Into the Red Centre – Dragons and Geckoes
In September 2011, I traveled to Alice Springs to check out the red center of Australia, the first time in twelve years. With the increase in humidity and heat at this time of year, the animal activity has also increased. Relatively recent, heavy rains have no doubt had some effect too.
In terms of wildlife, the centre of Australia has little rain, and what’s more it’s also highly unpredictable. The sun is intense and the ground is either salt, red sand, dry rocks or small polished stone fields called “gibber.” Trees in many areas are scattered, those on the plains offer some shade, but not a great deal. The sand and rocks can heat up to temperatures that are lethal to many small animals. During the day the arid lands seem to crack and groan under the intense heat. Life, however is surprisingly abundant, though generally small and not easily seen. There are mammals, mostly mice and small marsupial carnivores and a couple of larger species such as the Red Kangaroo and Common Wallaroo. Birds are present, though in reduced numbers compared to wetter areas. Fish hold on in tiny permanent waterholes and frogs are represented by a couple of rock dwelling species and some burrowers. This harsh land however, truly belongs to the reptiles which thrive with the lack of competition.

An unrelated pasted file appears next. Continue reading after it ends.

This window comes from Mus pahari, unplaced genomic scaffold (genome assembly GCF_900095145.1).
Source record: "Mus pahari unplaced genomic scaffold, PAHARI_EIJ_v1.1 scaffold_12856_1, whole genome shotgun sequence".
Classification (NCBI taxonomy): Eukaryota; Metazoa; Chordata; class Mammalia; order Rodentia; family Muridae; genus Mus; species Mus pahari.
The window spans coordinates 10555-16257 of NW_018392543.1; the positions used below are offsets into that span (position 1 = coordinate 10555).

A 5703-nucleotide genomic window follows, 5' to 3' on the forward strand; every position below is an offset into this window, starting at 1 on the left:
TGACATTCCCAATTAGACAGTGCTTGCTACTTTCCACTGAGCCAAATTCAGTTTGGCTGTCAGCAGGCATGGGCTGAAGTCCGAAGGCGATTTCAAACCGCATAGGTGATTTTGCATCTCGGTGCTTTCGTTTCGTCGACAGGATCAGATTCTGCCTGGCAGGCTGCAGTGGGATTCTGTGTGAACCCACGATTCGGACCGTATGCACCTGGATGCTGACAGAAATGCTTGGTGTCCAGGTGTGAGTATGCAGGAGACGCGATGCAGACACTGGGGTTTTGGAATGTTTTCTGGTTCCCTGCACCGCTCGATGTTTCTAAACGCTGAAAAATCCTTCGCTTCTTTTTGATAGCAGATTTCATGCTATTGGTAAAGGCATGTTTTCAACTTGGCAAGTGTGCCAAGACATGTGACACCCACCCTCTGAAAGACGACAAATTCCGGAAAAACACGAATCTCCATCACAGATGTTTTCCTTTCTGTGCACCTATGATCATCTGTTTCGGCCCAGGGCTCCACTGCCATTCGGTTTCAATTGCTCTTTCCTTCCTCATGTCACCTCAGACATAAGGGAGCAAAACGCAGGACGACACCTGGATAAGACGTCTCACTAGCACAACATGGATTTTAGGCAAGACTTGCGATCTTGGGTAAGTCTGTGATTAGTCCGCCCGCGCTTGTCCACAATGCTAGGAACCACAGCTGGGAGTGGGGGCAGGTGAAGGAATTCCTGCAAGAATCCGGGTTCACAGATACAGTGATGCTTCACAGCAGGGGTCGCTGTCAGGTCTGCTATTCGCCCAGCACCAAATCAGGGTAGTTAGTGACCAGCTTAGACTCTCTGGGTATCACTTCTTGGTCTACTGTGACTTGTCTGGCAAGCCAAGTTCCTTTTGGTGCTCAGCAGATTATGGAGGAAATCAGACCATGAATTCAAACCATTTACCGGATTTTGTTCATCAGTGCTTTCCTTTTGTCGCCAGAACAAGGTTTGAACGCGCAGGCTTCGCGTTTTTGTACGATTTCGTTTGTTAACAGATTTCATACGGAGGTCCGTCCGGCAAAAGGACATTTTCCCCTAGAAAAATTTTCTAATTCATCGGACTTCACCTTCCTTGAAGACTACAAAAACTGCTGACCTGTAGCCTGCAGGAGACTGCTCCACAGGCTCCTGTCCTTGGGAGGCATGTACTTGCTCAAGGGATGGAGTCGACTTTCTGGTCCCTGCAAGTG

Although becoming rarer in many areas due to introduced cane toads, Blue Tongue Lizards remain in healthy numbers in the Red Centre. This Centralian Blue Tongue (Tiliqua multifasciata) is a common inhabitant of the mulga woodlands and spinifex plains, where one would assume they burrow into the sand under spinfex or logs. A slow moving animal, they rely on dashing for cover in a short burst, or opening their mouth and hissing, exposing the dark blue tongue. If that fails, they will give a nasty bite. Feeding on plant matter and slow moving insects and other small, slow moving game they are very successful in the deserts, just as their relatives are on the coast.
The Dragon family